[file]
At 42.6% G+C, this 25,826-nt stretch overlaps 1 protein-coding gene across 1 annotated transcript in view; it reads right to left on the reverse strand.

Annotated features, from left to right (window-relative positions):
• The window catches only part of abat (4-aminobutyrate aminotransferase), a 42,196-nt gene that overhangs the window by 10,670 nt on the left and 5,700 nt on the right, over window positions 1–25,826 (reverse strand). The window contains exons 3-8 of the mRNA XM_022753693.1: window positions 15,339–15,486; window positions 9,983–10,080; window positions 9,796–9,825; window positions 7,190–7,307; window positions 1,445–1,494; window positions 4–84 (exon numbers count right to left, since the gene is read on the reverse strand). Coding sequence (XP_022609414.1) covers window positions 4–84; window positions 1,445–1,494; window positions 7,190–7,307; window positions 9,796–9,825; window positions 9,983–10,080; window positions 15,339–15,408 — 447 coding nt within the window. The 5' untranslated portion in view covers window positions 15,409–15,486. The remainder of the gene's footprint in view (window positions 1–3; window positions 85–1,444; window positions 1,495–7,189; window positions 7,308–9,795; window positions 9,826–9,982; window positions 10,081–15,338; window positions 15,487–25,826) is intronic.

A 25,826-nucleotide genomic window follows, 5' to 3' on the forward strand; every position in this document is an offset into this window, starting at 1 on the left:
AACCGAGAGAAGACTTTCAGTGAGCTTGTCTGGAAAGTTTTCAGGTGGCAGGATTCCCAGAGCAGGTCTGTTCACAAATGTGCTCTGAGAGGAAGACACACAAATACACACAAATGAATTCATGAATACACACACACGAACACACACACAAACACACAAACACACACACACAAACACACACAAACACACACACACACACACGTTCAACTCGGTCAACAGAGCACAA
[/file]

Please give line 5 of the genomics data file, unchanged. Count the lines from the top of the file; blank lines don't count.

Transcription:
AACCGAGAGAAGACTTTCAGTGAGCTTGTCTGGAAAGTTTTCAGGTGGCAGGATTCCCAGAGCAGGTCTGTTCACAAATGTGCTCTGAGAGGAAGACACACAAATACACACAAATGAATTCATGAATACACACACACGAACACACACACAAACACACAAACACACACACACAAACACACACAAACACACACACACACACACGTTCAACTCGGTCAACAGAGCACAA